OUR OPINION: Appropriations Committee advances state funds

By NEMS Daily Journal

The federal government’s extraordinary importance in the everyday life of Mississippians is almost staggering in its depth and complexity because so many services and programs taken for granted originate with the congressional delegation.
All four House members and both U.S. senators can claim due credit every year through their committees and networking with colleagues in gaining new or sustaining appropriations our state needs and for initiatives sent to them from the state and local governments.
Last week, Sen. Thad Cochran, our state’s senior Republican delegation member, announced through his Washington office that the Appropriations Committee, of which he is the ranking member (the de facto vice chairman and senior minority party position) had advanced funding for transportation and flood control, both categories in which Mississippi has a huge stake.
Cochran had earlier voted to retain lower spending caps set in the Budget Control Act.
However, the federal pipeline contains funding for major flood control and transportation programs in Mississippi:
• FY2014 Energy and Water Development Appropriations provides funding to support Mississippi River and Tributaries (MRT) Project activities carried out by the U.S. Army Corps of Engineers. The work involves levees, ports, dredging, channel improvements, inspections and studies. The Senate bill provides $5.2 billion for the Army Corps, including $1 billion for the Harbor Maintenance Trust Fund and $380 million to continue ongoing flood control construction work. The bill has $279 million for MRT Project activities.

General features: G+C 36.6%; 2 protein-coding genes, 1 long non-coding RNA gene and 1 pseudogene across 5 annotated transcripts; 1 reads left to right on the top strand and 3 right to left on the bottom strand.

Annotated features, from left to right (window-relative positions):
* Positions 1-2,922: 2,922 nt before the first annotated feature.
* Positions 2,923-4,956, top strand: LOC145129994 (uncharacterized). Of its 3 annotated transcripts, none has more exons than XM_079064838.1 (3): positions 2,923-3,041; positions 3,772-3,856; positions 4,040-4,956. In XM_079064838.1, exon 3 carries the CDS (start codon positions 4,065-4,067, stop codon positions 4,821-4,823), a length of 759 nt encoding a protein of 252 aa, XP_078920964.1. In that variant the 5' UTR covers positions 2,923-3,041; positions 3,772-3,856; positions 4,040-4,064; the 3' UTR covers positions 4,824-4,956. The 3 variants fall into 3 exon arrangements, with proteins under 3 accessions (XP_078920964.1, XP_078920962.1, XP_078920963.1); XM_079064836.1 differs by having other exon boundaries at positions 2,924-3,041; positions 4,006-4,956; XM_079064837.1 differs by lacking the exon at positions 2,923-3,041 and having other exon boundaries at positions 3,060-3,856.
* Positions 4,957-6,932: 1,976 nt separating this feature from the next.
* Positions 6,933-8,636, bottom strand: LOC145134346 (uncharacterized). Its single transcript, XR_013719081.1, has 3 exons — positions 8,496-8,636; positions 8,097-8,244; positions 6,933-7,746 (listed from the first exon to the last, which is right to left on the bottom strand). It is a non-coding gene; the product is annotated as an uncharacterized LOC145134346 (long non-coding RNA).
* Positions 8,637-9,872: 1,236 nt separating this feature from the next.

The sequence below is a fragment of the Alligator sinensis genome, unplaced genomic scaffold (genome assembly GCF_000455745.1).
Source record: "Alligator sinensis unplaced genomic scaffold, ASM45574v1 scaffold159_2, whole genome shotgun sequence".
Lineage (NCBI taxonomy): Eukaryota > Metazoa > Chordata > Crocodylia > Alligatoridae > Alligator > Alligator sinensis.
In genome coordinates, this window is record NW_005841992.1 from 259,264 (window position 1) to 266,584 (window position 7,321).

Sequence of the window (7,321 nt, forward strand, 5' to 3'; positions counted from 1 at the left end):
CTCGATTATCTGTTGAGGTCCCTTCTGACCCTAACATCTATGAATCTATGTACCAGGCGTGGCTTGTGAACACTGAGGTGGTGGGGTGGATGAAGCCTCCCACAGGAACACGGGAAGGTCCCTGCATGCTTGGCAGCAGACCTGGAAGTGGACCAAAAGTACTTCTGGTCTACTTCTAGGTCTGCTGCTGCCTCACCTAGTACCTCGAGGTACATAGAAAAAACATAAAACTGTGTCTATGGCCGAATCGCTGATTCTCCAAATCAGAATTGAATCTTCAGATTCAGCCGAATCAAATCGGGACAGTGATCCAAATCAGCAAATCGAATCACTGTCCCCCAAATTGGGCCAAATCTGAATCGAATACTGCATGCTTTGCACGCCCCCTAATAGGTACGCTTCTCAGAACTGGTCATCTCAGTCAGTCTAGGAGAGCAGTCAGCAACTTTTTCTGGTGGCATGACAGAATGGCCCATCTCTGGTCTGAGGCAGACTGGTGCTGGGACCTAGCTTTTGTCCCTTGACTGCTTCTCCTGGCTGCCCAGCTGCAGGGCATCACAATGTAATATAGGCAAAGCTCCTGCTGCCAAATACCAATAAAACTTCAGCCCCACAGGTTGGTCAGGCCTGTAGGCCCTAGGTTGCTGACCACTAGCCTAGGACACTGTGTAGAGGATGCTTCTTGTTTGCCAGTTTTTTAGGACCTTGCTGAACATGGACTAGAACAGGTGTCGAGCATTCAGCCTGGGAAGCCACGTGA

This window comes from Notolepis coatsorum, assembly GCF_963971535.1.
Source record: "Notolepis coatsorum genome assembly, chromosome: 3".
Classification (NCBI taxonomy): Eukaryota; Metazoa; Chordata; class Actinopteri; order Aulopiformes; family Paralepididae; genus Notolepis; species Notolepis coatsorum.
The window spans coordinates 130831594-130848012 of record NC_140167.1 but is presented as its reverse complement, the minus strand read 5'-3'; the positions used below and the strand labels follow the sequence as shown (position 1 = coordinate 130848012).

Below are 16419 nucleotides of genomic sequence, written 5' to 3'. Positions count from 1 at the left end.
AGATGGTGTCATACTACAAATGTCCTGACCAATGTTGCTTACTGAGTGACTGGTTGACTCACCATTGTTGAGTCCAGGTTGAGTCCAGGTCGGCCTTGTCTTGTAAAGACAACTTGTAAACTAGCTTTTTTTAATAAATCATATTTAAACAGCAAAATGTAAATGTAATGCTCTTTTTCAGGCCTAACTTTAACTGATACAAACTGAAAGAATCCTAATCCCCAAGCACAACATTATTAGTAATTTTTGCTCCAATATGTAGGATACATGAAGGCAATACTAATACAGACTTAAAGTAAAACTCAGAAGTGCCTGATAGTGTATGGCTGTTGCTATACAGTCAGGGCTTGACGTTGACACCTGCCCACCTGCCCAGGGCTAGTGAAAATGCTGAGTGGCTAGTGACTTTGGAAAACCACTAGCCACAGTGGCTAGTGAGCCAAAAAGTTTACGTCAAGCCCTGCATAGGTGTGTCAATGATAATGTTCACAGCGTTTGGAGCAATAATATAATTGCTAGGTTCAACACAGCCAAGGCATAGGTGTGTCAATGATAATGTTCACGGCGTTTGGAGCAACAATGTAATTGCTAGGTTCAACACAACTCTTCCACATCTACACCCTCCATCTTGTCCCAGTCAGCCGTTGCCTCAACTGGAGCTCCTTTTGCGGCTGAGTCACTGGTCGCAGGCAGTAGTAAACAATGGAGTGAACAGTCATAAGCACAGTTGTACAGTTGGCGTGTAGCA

• Importantly for several state airports, including Tupelo Regional, the committee-approved Transportation, Housing and Urban Development Appropriations Bill contains about $280 million nationwide for the Essential Air Service (EAS) program and FAA contract towers.
• Army Corps of Engineers Research & Development: $17.9 million for research and development activities, much of which is carried out at the U.S. Army Engineer Research and Development Center in Vicksburg.
• Army Corps of Engineers Environmental Infrastructure: $50 million is provided to support drinking and wastewater infrastructures nationwide. The committee accepted Cochran language that encourages the Corps to set aside 15 percent of this funding for rural and undeserved communities.
• Regional Commissions: $68 million for the Appalachian Regional Commission (Northeast Mississippi included) and $12 million for the Delta Regional Authority.
• Department of Housing and Urban Development Community Development Block Grant: $3.1 billion for the CDBG program, which is used by many Mississippi communities.
It’s easy to cuss Washington’s policies; it’s hard to get by without federal money.

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